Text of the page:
At least four web authentication authorities have reported being compromised in as many months, according to research from the Electronic Frontier Foundation that renews serious questions about a technology millions of websites rely on to remain secure. EFF Technology Projects Director Peter Eckersley compiled the data by …
There is a solution pending, sort of.
We can't fix the burgeoning sprawl of CAs -that horse has already bolted.
However we can create a second validation of every certificate via DNSSEC, which means a counterfeit cert becomes detectable by failing a positive check. This is better and easier than the negative OCSP revocation checking that we currently do, or at least it will be when everyone's recursive resolver supports DNSSEC.
Unfortunately the IETF has two groups (DANE and PKIX) both working on this in parallel and there is not yet clarity over which DNS record to use or how. However, the DANE group has just published their scope RFC (http://www.rfc-editor.org/rfc/rfc6394.txt). So there is progress.
DNSSEC doesn't fix the flawed trust model of the CA system
All you are doing by including certificates in DNSSEC is transferring your trust from one centralised and largely unaccountable group of organisations to a (partially) different group of organisations.
Say it was VeriSign that got hacked instead of Comodo and certificates for paypal.com were stolen, you're pWn3d under the CA system when you think you're logging in to PayPal. So let's get our certificates via DNSSEC and we're safe right? Wrong - because the TLD .com is administered by...well done: VeriSign! You are still pwn3d.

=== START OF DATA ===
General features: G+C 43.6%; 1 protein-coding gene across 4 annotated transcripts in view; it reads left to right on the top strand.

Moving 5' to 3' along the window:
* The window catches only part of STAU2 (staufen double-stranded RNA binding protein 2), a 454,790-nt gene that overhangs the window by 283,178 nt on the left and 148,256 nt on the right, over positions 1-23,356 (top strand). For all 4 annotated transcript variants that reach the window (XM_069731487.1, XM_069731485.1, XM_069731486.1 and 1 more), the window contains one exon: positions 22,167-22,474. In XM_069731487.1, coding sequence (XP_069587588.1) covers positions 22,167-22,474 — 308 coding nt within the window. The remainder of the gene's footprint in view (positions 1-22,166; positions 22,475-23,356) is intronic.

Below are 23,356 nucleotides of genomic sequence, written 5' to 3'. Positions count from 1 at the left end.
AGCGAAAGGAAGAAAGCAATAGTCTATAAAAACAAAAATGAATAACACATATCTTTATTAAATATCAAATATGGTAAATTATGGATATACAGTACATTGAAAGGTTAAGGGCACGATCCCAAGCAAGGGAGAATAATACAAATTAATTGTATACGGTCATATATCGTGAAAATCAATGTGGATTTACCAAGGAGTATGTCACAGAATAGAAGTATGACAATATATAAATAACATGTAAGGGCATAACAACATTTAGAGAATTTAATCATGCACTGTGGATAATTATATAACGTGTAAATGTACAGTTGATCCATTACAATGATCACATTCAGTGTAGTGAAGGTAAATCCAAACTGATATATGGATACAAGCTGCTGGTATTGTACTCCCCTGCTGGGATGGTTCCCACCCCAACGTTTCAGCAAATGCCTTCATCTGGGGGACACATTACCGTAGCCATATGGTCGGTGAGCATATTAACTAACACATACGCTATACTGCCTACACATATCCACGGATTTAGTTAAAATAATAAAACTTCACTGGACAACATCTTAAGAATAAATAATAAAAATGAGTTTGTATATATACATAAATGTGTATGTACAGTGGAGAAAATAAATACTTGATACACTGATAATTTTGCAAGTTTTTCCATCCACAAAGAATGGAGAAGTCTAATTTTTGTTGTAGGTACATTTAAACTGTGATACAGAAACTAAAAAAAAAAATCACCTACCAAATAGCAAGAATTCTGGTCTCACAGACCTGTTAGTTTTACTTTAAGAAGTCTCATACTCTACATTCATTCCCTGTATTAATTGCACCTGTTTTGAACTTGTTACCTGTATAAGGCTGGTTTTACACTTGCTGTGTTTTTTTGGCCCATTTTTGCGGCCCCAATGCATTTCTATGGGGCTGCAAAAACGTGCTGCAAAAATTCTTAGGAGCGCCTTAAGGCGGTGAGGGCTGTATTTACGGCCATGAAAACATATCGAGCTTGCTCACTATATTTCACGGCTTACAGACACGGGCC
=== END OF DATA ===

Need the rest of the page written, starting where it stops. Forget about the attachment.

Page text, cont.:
We need to start with a completely different trust model, one where individual users can genuinely decide who to trust to verify the authenticity of sites and can modify who they trust without vast swathes of the internet blinking out. Something like Convergence and its flexible notary system is what we need.
Additionally DNSSEC is something that would be of benefit in its own right without being over-burdened with certificates. Trying to lever this additional functionality into a system that has failed to be implemented for years already can only delay its widespread adoption even longer.
You've missed the point in a rush to be negative.
I didn't suggest including certificates in DNS. The suggestion is to include a hash of an existing certificate in DNS, then sign the hash, to provide an additional avenue of verification.
Your point is also made by Marlinspike but he then goes to on to promote Convergence as the dynamic, personal-choice layer (using notaries) building atop multiple functional trust layers. And this DNSSEC mechanism is actually one of them, and he even suggests it in the Convergence talk.
You've also taken the client-side perspective. From a server operator point of view, clients using DNSSEC protects you against *everyone who isn't Verisign* from issuing certificates in your name. No wonder Google are interested (see DNSSEC stapled certs in latest versions of Chrome).
Finally, DNSSEC supports DLV if you don't trust the root. In other words, it already has look-aside notaries.
It seems I have missed a point or two...
...but I wasn't rushing to be negative, simply expressing what seemed logical within the constraints of what I knew. As a result (thanks to your elucidation) I now know a little more and am aware of more things I need to find out about.
If we never question what seems to us to be mistaken in some way for fear of our own misunderstanding being exposed then we limit our means of filling the gaps in our knowledge.